Related Courses

Multisensory Stimulation Rooms for Persons with Dementia: Design on a Dime
Presented by Kathleen Weissberg, OTD, OTR/L
Video
Course: #5180Level: Intermediate1 Hour
This session reviews the benefits and limitations of sensory stimulation for persons with dementia and design factors to consider when designing a multi-sensory space. This session will offer a “design on a dime” approach to a sensory room and demonstrates to occupational therapists how they can assist communities in designing a space to impact the quality of life without relying on pharmacology.

Tools to Optimize Quality Alzheimer’s and Dementia Care: Tackling Loneliness and Social Isolation
Presented by Kathleen Weissberg, OTD, OTR/L
Video
Course: #4961Level: Intermediate1 Hour
This session will review practical and cost-effective strategies care providers can implement to impact these areas. Following the framework of person-centered care, providers will hear about meaningful and purposeful activity, sensory, technology, and wellness strategies they can implement to mitigate the potentially harmful effects of isolation.

A Montessori-Based Approach for Aging and Dementia
Presented by Kathleen Weissberg, OTD, OTR/L
Video
Course: #4525Level: Intermediate1 Hour
In this course, participants will learn about the Montessori principles of independence according to one’s ability and the benefits of the prepared environment. Specifically, participants will learn about the fundamental principles of the Montessori method, how to conduct a Montessori-based session, Montessori-based steps to engagement that reduce unwanted behaviors, issues that may arise with this approach, and using case studies and video examples, how to set up activities/tasks for individuals with dementia using a Montessori Approach.

Fall Management: Evidence-Based Interventions for Screening and Intervention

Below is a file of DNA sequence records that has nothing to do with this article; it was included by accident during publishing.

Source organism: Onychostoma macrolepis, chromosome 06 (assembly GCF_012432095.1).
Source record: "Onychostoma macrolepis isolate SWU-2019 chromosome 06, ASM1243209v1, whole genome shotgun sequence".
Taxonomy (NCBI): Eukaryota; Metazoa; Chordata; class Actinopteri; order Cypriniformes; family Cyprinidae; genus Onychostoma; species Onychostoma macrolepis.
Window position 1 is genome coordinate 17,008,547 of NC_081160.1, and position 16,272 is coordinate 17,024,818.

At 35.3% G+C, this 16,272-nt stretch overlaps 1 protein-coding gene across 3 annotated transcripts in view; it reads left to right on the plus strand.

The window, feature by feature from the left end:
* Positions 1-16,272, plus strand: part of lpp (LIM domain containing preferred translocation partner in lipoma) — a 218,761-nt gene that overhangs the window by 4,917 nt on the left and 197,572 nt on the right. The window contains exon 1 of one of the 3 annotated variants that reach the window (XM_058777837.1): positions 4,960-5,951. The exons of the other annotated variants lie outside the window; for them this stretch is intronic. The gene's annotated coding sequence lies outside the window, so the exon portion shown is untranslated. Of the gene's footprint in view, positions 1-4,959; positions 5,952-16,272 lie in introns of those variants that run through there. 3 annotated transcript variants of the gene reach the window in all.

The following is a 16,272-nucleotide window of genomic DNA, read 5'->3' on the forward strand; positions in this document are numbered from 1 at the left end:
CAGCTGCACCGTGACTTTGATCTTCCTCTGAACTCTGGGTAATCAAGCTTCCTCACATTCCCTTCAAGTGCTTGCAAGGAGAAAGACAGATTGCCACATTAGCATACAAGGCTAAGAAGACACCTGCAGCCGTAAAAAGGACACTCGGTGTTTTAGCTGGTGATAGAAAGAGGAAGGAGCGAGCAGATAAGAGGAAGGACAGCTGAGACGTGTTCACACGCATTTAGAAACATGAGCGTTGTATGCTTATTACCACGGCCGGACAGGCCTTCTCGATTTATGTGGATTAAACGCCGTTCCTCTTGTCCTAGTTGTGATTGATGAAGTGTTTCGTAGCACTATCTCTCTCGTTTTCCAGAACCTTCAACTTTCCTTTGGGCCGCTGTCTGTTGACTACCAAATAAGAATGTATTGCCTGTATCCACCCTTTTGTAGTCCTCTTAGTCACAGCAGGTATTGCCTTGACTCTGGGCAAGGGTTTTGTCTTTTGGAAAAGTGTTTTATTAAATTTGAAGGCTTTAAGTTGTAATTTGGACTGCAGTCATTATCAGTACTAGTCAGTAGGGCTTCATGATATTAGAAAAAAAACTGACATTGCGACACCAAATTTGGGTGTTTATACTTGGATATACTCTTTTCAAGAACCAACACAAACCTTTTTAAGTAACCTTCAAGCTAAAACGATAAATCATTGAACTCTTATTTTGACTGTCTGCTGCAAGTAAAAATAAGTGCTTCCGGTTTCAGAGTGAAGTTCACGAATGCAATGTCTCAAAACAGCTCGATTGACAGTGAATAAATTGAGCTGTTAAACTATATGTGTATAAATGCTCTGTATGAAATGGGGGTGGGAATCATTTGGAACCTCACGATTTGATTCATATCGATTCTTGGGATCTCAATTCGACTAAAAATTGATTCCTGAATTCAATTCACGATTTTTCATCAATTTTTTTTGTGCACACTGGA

Presented by Kathleen Weissberg, OTD, OTR/L
Video
Course: #9453Level: Intermediate2 Hours
This session will review evidence-based screening and intervention strategies applicable to a balance and falls management program including research-based exercise programs, environmental modification, patient and caregiver education and balance retraining activities. Falls management program rationale and implementation is also discussed as well as interdisciplinary techniques and strategies to reduce fall risk in the elderly.

Interdisciplinary Approach to Continence Improvement
Presented by Kathleen Weissberg, OTD, OTR/L
Video
Course: #2830Level: Intermediate2 Hours
All healthcare disciplines have a role in skilled intervention to treat continence. This seminar provides an overview of anatomy and physiology of normal voiding as well as normal function related to continence. Different types of incontinence are identified and assessment/treatment strategies are offered for each. This course takes an interdisciplinary approach to continence improvement and demonstrates roles of each team member. Emphasis is placed on completing an assessment of voiding, identifying triggers and bladder stimulants, voiding habits and patterns, and implementing individualized care approaches. This course is open captioned.